Several years ago a fad among teen­agers was a series of jokes, a play upon words or lines spoken by one inanimate object to another. One day one of my children came to me with this one: "Do you know what one wall said to the other?" As a good father should, I did not attempt to guess the answer, but replied dutifully, "No. You tell me what one wall said to the other." The answer came crisply, "I'll meet you at the corner."

On the coast of California are great forests of redwoods - sequoia sempervirens. The manner in which these trees grow is unlike that of any other tree. Two trees of this species may grow up year after year, a few feet from each other. Finally, sometimes after fifty or a hundred years, the trees touch, and the bark begins to overlap and fill out, so that the two trees ultimately become one. There have been cases where a dozen trees, springing up from the outer roots of a tree that has fallen, have formed a perfect circle. After a century or two, all have grown together so that one may walk between two trees into the empty heart of a great tree, and the ultimate outward appearance will be that of a single giant tree.

I once had the privilege of going backstage just before a performance at the Metropolitan Opera House in New York. Before the curtain went up, dozens of individuals walked about in the wings, doing vocal exercises. Completely oblivious of others, each singer concentrated on his own voice; the result was piercing discord. We are all familiar with a similar effect in the tuning­up of orchestra instruments before a concert.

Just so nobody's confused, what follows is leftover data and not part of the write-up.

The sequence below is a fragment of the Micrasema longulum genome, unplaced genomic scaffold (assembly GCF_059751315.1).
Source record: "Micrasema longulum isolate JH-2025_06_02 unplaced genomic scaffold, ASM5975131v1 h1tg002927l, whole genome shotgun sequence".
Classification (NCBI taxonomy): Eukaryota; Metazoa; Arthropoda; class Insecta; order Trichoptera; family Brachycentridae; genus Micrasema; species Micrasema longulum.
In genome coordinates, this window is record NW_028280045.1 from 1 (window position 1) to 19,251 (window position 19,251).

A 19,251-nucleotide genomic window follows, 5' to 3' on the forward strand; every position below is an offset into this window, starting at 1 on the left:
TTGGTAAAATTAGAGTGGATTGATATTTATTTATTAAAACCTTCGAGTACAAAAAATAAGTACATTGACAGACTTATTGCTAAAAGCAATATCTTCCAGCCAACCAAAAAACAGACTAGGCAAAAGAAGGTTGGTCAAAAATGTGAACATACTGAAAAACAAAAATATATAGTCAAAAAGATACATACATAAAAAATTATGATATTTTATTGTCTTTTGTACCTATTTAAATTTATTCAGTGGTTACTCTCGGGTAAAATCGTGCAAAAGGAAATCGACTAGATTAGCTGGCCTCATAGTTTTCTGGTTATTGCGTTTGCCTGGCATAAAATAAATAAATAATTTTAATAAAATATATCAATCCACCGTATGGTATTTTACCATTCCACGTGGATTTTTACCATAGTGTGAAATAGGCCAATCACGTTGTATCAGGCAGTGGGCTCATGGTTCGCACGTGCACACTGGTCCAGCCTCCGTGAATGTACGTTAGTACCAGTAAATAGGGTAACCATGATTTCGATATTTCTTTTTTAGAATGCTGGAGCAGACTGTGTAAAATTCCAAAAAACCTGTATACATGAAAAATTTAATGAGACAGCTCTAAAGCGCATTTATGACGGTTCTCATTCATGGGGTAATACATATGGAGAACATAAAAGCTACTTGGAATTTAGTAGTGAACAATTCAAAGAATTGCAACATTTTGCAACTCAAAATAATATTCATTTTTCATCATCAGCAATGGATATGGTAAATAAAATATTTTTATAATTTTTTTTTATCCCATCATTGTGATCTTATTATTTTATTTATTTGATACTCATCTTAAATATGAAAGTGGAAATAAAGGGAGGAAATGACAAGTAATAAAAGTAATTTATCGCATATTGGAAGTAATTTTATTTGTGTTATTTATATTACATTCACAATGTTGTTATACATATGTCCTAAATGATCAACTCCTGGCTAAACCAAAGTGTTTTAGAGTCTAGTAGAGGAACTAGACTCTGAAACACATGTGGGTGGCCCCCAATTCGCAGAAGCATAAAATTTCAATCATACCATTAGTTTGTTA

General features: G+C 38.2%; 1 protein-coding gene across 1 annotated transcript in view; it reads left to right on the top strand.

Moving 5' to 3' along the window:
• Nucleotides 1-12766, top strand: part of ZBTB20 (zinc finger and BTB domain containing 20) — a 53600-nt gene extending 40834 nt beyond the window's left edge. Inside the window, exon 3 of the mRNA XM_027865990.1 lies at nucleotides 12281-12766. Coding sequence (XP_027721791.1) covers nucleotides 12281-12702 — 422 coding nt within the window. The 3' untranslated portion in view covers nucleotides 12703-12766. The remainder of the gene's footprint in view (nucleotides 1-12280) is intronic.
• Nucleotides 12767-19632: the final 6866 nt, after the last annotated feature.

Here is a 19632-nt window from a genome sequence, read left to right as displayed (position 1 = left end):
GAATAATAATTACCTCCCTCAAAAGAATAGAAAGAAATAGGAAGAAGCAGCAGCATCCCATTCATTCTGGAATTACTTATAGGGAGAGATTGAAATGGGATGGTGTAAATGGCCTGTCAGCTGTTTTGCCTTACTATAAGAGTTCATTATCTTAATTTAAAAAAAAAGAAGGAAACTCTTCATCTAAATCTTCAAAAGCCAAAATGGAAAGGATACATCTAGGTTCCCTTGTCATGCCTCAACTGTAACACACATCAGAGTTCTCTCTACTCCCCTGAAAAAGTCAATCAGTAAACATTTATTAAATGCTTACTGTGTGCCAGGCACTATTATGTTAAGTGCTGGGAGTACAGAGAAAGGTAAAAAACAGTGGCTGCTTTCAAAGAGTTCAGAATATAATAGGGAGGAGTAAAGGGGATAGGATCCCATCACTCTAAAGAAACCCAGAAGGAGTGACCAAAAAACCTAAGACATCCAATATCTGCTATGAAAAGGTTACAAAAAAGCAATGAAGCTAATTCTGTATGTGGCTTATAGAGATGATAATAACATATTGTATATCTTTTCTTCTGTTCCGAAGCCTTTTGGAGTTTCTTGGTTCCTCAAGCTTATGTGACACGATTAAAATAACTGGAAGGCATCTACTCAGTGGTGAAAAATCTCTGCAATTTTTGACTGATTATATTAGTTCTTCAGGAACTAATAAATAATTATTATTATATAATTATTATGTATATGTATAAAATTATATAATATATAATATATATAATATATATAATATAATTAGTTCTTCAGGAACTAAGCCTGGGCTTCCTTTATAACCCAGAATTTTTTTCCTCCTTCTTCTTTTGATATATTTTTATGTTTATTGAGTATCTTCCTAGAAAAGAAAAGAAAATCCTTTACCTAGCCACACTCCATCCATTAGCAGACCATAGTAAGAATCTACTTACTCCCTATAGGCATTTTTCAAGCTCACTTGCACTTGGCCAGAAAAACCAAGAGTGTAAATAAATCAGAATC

Glenn Leonard, a bulldozer operator driving to his home in the country, decided to test the acceleration of his new automobile. He passed the side road to his farm, made a sharp U turn at the next road, sped back and turned in the far road. Meanwhile, the driver of a station wagon observed the rapid turn and burst of speed; he mistook the light­blue machine for an unmarked police car, and turned into the road to Leonard's farm to escape detection.


A great hotel publishes a little booklet of chatter for its guests. Whoever prepared it needed a line to fill up space and inserted this sen­tence: "On the great clock of time there is but one word - NOW." The hotel probably thought the phrase was a good one for salesmen who need to be about their business, and a good maxim for others who are likely to let important matters slip.